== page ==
(j) In Blandy v. Allan, Dan. & Lloyd's Merc. Ca. 22, Best, C. J., expressed an opinion that the pledge could transfer no right whatever, unless the factor's lien was absolute at. the time. But Fletcher v. Heath seems to overrule the opinion: the right is equally transferable, though only conditional or contingent at the time, i. e. such, that subsequent circumstances may render it enforceable.

(k) Fletcher v. Heath, 7 B. & C. 517. See Dan. & Lloyd,

Factor's therefore, where there were distinct accounts be


tween the principal and the factor, and a balance was due to the latter on that particular account to which the goods pledged belonged, but the general balance was in favour of the principal, it was held, that the accounts could not be separated, that the factor therefore had no lien, and that the principal might recover in trover against the pawnee (/).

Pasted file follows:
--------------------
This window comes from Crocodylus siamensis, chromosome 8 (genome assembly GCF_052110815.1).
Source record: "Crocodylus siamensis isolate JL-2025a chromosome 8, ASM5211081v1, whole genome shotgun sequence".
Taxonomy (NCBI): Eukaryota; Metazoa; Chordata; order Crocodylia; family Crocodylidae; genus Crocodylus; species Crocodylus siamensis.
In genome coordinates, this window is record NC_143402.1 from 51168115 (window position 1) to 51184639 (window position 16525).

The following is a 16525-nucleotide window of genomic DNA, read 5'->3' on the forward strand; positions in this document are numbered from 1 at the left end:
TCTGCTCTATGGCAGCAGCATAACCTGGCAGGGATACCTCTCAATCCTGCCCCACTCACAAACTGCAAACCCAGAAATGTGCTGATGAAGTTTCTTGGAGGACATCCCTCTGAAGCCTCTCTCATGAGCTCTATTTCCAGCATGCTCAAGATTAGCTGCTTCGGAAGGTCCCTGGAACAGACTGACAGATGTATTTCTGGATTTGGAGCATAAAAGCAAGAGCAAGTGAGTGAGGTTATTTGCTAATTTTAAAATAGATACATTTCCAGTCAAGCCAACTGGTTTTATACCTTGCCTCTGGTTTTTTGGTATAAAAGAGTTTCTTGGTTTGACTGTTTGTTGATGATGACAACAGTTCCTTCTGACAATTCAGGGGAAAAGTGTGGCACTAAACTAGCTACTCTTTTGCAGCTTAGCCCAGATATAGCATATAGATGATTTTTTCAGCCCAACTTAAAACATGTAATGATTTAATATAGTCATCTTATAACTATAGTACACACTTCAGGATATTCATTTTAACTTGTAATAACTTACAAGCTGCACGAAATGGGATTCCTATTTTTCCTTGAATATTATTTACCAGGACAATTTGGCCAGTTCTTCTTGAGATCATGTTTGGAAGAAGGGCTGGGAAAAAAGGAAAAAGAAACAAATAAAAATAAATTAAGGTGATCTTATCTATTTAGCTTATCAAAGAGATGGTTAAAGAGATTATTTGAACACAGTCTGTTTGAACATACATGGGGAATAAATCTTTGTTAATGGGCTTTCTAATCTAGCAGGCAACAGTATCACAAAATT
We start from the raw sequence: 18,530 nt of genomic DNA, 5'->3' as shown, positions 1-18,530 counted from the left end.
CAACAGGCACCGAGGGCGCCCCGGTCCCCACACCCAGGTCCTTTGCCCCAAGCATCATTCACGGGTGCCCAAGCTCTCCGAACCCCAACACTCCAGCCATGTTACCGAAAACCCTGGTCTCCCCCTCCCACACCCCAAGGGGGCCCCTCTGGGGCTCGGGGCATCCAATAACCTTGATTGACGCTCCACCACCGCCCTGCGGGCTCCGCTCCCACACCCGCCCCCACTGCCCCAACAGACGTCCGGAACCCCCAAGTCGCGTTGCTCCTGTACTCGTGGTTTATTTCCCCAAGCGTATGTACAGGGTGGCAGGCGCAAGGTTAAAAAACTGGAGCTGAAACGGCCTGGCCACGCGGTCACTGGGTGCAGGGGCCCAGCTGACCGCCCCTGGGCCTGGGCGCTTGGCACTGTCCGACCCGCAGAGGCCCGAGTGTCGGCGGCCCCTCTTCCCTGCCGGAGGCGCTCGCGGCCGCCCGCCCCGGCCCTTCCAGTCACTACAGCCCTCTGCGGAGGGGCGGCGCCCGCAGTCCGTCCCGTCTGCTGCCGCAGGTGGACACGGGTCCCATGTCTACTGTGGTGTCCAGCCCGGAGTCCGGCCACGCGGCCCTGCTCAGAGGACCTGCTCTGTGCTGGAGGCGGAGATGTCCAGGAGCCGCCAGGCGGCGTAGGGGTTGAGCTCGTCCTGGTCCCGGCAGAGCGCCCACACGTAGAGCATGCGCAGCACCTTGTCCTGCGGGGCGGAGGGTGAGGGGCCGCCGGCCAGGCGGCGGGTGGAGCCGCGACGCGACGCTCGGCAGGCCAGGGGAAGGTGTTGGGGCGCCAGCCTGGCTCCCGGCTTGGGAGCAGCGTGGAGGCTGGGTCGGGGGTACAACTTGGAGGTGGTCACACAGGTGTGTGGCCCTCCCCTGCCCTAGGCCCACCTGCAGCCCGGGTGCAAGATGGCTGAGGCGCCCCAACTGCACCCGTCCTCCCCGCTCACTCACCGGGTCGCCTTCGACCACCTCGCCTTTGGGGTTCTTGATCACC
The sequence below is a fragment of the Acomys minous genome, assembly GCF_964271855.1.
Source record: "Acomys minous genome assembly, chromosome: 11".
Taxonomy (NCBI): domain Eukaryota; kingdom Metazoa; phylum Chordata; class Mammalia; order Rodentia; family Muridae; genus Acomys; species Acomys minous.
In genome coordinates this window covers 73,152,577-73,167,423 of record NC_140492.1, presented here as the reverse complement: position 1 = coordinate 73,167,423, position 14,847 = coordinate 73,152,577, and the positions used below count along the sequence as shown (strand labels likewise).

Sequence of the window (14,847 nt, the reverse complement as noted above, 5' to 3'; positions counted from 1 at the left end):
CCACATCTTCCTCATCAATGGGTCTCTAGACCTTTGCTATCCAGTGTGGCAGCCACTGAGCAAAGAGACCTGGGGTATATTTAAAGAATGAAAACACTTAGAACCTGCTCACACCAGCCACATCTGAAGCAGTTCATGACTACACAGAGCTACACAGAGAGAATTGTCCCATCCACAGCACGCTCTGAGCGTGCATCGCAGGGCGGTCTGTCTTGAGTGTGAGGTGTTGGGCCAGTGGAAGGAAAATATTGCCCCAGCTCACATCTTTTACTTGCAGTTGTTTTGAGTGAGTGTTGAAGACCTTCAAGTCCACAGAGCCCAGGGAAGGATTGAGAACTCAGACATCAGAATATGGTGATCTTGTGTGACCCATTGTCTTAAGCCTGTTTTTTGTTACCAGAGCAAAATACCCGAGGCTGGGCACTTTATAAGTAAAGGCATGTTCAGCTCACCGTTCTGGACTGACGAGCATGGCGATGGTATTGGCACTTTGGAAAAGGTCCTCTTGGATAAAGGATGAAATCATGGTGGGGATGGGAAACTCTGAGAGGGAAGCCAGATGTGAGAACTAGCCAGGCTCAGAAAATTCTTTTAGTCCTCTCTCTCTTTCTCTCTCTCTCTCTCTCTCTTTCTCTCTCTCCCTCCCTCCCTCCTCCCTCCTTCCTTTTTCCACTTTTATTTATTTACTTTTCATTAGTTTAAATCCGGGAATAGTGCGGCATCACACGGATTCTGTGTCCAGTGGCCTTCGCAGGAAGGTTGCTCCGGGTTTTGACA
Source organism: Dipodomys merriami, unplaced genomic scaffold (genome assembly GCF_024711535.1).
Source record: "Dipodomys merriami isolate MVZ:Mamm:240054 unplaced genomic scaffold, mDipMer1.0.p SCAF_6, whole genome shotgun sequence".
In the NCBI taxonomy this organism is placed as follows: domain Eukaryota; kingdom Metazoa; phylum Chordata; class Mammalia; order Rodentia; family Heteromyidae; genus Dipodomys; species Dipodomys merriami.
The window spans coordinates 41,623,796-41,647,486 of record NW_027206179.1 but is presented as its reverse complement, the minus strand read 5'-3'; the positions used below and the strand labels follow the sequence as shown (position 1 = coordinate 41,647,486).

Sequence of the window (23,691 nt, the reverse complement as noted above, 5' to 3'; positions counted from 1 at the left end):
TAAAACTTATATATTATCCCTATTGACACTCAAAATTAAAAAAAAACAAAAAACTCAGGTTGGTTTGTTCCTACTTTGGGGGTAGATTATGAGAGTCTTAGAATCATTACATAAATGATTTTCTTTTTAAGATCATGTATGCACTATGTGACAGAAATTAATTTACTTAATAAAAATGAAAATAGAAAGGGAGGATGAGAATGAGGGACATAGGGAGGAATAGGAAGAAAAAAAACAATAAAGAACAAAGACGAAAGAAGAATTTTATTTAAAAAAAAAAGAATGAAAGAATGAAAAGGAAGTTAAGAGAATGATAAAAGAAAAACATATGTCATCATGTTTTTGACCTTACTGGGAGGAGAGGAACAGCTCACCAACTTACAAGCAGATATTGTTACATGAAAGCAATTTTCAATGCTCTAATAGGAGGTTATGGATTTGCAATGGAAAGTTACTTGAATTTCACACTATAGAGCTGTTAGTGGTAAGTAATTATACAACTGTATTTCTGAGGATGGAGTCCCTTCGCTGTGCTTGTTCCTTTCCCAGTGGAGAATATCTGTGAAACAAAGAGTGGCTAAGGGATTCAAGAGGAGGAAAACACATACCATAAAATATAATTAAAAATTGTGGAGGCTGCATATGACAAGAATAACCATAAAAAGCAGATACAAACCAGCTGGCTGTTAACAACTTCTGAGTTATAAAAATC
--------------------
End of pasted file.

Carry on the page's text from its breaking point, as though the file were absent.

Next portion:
when troe It is further provided (m), that the Act shall not

owner may

recover. prevent the true owner of the goods from recovering the price from the buyer, subject to any right of set-off on the part of the buyer against the factor or agent; nor from recovering the goods deposited or pledged, upon repayment of the money, or restoration of the negotiable instrument, advanced on the security thereof to the factor or agent, and upon payment of such further money, or restoration of such other negotiable instrument (if any), as may have been advanced by the factor or agent to the owner, or on payment of money equal to the amount of such instrument; nor from recovering from any person any balance remaining in his hands, as the produce of the sale of the goods after deducting the money or negotiable instrument advanced on the security thereof.

(I) Robertson v. Kensington, 5 Man. & Ry. 381; S. C. Lloyd & Welsby Merc. Ca. 187. (m) 6 Geo. IV. c. 94, s. 6.